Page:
Staying Bullish on Energy

 | Sep 28, 2012 | 12:30 PM EDT
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While oil did not rise after the formal QE3 announcement by the Fed, we think its gains in the weeks leading up to it were, in large part, in expectation of such an announcement. We also believe that continued very low interest rates and an exceptionally easy monetary policy should provide both a floor and resilience to oil prices in the range of current price levels.

In the past, the price of oil has risen in the wake of quantitative-easing announcements, with a flocking to hard commodities as more reliable stores of value. In the case of oil, the result has been demand-driven price inflation. We expect this phenomenon should continue to support oil prices and will likely give oil prices an upside bias.

At the $90- to $98-a-barrel level, there are also a number of additional cross-currents. The tendency to see higher oil prices after easing announcements has been tempered this time by global economic and industry considerations. The slowing Chinese economy has temporarily eased fears about China's insatiable energy demand. Within the U.S., the mid-$90s level has also seemingly resulted in some demand destruction.

At the same time, supplies have been strong. Indeed, Saudi Arabia has announced its willingness to increase production levels if need be. This announcement is likely driven by a desire to defang any threats that might be made by Iran in response to sanctions designed to stop its march toward nuclear weapons.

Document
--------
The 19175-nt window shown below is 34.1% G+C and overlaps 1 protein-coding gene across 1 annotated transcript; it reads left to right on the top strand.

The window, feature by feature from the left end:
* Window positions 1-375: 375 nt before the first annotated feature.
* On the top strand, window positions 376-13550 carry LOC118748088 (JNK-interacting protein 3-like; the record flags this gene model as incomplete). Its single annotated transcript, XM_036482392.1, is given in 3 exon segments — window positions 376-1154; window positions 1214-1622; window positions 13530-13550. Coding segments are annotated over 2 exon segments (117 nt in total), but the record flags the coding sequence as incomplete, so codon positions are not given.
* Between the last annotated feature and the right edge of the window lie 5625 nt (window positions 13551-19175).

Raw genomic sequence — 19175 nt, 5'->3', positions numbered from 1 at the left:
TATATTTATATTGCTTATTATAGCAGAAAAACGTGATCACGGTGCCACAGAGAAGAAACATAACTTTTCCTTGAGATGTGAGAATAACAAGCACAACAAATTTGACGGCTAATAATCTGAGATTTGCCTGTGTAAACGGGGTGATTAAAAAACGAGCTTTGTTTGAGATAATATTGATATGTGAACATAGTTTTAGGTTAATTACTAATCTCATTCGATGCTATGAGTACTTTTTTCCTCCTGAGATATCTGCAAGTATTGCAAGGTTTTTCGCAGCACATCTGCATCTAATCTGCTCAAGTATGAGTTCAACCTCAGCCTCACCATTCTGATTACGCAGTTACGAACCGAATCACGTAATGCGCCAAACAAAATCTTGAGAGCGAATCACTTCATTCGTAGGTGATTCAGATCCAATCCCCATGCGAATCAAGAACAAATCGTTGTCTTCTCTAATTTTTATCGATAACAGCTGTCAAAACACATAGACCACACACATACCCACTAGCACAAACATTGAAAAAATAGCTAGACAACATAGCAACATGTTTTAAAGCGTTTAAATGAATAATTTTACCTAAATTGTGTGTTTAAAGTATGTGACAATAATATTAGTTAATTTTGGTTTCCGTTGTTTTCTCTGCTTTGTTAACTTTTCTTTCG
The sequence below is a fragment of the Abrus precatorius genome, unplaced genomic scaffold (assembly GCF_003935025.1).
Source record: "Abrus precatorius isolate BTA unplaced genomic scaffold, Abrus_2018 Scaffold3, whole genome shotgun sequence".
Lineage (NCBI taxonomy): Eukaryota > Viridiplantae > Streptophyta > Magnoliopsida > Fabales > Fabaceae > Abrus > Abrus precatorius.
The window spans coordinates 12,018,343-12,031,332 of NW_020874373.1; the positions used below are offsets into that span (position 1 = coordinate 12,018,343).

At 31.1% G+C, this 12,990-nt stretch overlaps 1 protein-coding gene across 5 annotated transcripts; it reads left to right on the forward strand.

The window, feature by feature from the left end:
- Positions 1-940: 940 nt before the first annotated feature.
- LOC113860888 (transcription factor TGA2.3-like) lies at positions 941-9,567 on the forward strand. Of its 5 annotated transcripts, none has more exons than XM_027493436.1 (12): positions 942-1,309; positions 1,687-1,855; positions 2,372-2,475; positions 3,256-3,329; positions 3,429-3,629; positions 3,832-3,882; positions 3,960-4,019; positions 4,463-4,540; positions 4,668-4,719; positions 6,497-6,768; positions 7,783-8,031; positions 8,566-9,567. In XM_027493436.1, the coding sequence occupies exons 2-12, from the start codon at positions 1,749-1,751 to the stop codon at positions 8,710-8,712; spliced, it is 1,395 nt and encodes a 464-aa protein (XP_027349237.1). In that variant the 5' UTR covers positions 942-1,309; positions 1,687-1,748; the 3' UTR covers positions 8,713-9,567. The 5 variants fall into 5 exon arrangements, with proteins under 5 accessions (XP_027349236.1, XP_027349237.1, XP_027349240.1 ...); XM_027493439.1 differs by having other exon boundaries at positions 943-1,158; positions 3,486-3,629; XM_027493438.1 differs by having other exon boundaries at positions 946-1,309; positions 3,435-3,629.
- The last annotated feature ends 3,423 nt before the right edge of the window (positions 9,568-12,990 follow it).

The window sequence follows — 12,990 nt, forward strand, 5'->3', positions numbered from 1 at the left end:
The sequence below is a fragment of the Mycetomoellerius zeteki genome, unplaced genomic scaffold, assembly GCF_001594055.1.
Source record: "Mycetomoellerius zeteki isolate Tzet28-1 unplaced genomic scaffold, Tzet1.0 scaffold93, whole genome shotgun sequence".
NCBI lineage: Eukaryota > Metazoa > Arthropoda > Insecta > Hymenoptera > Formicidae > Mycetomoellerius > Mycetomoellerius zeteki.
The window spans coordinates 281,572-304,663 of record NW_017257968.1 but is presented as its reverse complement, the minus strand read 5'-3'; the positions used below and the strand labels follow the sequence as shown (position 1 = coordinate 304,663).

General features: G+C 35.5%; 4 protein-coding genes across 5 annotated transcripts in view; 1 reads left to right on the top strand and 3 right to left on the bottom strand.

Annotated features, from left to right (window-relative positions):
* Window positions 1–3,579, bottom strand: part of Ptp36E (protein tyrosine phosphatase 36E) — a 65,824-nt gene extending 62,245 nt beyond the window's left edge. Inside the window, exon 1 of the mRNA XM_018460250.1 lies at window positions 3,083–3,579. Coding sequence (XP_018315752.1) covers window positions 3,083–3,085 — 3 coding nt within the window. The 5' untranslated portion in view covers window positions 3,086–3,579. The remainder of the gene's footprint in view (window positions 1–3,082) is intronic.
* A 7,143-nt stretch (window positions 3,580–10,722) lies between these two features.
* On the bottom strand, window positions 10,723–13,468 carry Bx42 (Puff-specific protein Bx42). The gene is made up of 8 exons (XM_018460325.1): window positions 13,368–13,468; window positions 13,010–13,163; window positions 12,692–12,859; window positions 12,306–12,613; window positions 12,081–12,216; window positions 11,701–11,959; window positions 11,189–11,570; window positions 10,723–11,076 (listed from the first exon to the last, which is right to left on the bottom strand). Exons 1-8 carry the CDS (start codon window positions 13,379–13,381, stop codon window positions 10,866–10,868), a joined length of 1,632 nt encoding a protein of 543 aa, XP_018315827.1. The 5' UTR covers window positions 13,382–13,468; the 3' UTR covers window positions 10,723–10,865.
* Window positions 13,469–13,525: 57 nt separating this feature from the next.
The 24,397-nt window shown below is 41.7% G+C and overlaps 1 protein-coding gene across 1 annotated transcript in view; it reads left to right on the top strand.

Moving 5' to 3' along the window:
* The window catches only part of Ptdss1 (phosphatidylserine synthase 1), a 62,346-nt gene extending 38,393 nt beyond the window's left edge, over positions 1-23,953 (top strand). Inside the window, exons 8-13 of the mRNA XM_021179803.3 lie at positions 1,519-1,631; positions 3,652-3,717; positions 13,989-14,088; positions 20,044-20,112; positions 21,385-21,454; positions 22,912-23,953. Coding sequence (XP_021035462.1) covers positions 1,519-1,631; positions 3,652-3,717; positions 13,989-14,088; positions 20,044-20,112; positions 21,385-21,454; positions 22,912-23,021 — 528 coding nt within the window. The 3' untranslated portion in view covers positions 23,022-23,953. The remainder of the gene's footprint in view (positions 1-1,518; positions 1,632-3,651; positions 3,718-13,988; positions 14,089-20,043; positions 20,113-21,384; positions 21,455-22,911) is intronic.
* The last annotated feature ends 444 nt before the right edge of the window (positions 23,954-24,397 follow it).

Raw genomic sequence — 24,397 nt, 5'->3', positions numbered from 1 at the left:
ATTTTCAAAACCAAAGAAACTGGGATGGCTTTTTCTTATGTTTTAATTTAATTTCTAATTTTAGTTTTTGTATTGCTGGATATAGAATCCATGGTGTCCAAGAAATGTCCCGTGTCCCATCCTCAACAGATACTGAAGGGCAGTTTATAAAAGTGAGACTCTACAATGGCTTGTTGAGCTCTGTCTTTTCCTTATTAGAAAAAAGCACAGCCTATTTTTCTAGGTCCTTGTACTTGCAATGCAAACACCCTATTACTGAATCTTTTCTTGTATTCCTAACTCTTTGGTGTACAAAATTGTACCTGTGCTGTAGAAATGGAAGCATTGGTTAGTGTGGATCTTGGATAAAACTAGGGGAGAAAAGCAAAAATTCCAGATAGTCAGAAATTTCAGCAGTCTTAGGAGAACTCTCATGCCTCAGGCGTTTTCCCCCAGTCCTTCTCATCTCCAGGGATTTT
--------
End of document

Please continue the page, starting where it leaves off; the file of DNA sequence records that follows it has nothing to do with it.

At the moment we also think the Saudis believe that oil prices are in a Goldilocks-like sweet spot in the mid-$80s to $90s, and they don't want to see the energy market getting off-kilter.

So, we are likely to continue to see oil prices in the $90-ish range for the foreseeable future, absent some extraneous geopolitical event or events. In this environment, we continue to like many areas of the energy sector.

All things considered, we believe that the service stocks look particularly appealing. In this regard, we highlight two of our previous suggestions, Schlumberger (SLB) and Tidewater (TDW).

Schlumberger is the leading global oil service stock. Unlike some of its competitors, its focus is worldwide and is heavily oil-centric. The current and forecasted price range makes looking for new wells economically compelling. Multiyear commitments are being made now in this regard, and Schlumberger is more often than not the go-to company for sophisticated, challenging projects.

As we said back in our July 26 update about Schlumberger, investors have the chance to invest in a world-class company that is seeing a demonstrable uptick in its business prospects, and which should bear results in the near and intermediate term.

Schlumberger has risen since but less than the overall market, which, to our way of thinking, means that the train hasn't yet left the station and there is still time to invest.

Tidewater should also be a significant beneficiary of an oil industry focused on finding new drilling opportunities. This marine-based service provider has one of the newest and most robust fleets in the industry and should be a big beneficiary in a global pickup in offshore drilling activity and pricing.

Management's take is that the company is in the third inning of a strong multiyear upcycle in the industry. Tidewater has had favorable fundamentals in the last few months and also had modestly better news in regard to its negotiation with its Angola relationship. At the same time, the stock has been fairly flat, which we think provides a good entry opportunity.

Industry leading service companies should provide steadily growing earnings, consistent business prospects and manageable volatility going forward. A firm floor to current oil prices increases our confidence in that bullish call.

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